Consider an option to display only the first 500 words of a Hub then force the reader to engage with a “More” button or bar. I noticed Breitbart recently started doing this. (I troll the site) I’m sure it improves Brounce rates. Whata think?
When I come across sites that do that (or ask me to click a separate page for each thing on a list) I bounce out of there, quick, and put it on my mental list of "sites to never visit again".
People who try to "game" the system like that are using black hat tactics which are unacceptable on HP. Try it and you'll find yourself banned from the site.
No way, I detest websites that do stuff like that. I second what Dr Mark says. Also, it does not reduce your bounce rate when you do that. You should look up what it means to have a bounce and what kind of bounces affect you negatively.
Only a bounce back to the search results page affects you. Anything else does not matter. So if someone clicks this more option and decides to go back to the search page anyway and click on another result it still counts as a bounce. They can view 10 pages on your website and go back and it would still count as a bounce because your website has not satisfied the user for that query.
I’m rather amazed at the negative response to offer this feature as an option.
Especially since WP offers this capacity as an option on many templates
Wordpress is not the holy grail and any Tom Dick and Harry can create a WP template, I've made my own too.
And as I explained, the idea you propose does not solve the problem you say it would. So, no point discussing it from that point of view. If you want it as a feature and nothing else then you could say that. When you post on the forums it's always open to debate.
Sorry about joining the chorus of people lambasting your idea, but I agree with others here that the "more" button is a big turnoff and would likely make me bounce. It's like it's an obstacle; I go to an article to read it or see what it is, not to go through a hoop to see it in the first place. I've always wondered why people even use it on their sites.
I think they use it, because the new page has an entire new list of ads. I resent it when a site does this. Some of them have you go through as many as 20 pages before you are finished.
Exactly. I hadn't thought about the fact that there are more ads when you go to a new page. Also, I've wondered about click through rates. There is supposed value to click throughs but I'm not sure what it is, except it seems the idea is that it looks like someone is staying on a site and looking around.
This is one reason I hate the slideshow sites, where they make you click to the next slide to read the story and see pictures; they could put it on one page but they make you continuously click through and then the new page has to load. You can't just read the article, you have to keep clicking through.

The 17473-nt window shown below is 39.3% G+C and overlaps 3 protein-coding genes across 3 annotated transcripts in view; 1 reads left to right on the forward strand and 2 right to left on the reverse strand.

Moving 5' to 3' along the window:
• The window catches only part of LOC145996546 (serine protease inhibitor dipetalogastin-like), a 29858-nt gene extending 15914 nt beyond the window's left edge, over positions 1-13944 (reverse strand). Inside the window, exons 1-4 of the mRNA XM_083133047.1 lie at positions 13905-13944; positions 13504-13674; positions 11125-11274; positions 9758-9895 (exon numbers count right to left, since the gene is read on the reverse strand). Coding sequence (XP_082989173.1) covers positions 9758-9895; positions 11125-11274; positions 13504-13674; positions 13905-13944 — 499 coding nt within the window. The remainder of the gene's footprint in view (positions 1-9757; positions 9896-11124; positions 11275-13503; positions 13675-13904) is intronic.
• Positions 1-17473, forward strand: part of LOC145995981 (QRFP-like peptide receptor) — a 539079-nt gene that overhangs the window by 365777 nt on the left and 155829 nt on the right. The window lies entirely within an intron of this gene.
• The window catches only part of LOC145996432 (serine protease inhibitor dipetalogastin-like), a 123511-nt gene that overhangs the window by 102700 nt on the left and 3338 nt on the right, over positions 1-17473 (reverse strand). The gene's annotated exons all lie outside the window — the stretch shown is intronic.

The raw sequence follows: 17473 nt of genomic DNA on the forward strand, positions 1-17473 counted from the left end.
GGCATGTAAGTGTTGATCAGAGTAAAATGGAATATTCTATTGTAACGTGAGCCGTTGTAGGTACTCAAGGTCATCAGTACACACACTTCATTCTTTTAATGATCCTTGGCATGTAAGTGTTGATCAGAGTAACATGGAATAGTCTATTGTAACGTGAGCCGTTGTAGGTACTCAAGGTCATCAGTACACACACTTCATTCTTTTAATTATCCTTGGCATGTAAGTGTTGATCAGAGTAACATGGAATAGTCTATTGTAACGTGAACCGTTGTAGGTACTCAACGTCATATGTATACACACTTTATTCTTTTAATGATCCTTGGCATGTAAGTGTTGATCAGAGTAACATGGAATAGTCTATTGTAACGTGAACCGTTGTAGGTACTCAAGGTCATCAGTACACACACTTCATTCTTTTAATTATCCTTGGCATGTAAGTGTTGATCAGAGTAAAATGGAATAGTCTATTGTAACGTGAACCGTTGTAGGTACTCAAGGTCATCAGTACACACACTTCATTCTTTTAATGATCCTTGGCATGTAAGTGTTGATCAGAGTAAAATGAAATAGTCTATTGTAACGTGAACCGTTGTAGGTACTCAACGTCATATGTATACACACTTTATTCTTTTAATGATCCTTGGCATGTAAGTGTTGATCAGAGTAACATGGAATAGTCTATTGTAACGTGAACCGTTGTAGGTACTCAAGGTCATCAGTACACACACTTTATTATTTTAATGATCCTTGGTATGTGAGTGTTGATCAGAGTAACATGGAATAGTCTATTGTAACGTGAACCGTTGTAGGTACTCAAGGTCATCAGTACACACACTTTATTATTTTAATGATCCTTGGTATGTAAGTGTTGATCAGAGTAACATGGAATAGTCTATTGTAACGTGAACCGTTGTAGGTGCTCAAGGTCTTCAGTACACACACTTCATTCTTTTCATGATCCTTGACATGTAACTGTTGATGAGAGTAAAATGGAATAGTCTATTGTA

Edit: And in fact I think this all answers the question of why HP doesn't use a "more" button: User experience.
Why reduce bounce rates to just reduce bounce rates? If a person finds my hub through search and then clicks an advertisement--that is a bounce, its also money on my pocket.
Bounce rates are difficult to control through a platform such as HP although it is related to reader engagement. A high bounce rate for us authors on HP isn't unexpected. I am down from 86% last year to around 78%. If someone owns and manages their own website then a bounce rate of say over 20% is not good.
I agree. I'm learning that HP seems to be a one-and-done visit kind of operation. How are you getting folks to click another article?
My goal is to get the reader to click an advertisement or amazon link... and only go to another article if that might be the one where they click the ad or amazon link. So raw bounce rate doesn't tell me anything about how I am doing on that goal. It is more about how they exit than when,
The reason blogs use a "more" button is general to get a larger number of unique posts listed on the index page. But Hubpages doesn;t really follow that model and treats each hub as free standing.
I've often seen More used in the online newsletters of churches and nonprofit organizations. Those newsletters don't have ads, and they exist only to be helpful to members and friends of that community or group. The More is used for the same reason that newspapers put only part of a news story on the front page and continue it on an inside page—so that readers can get the gist at a glance of current news story and can choose whether or not to read more details about a particular news story. What is appropriate for a newspaper or newsletter isn't appropriate for a site like HubPages, for the reasons given in the previous posts.
by tristam15 5 months ago
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by Glenn Stok 6 years ago
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by Mark dos Anjos, DVM 7 months ago
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by Thomas Dowling 6 years ago
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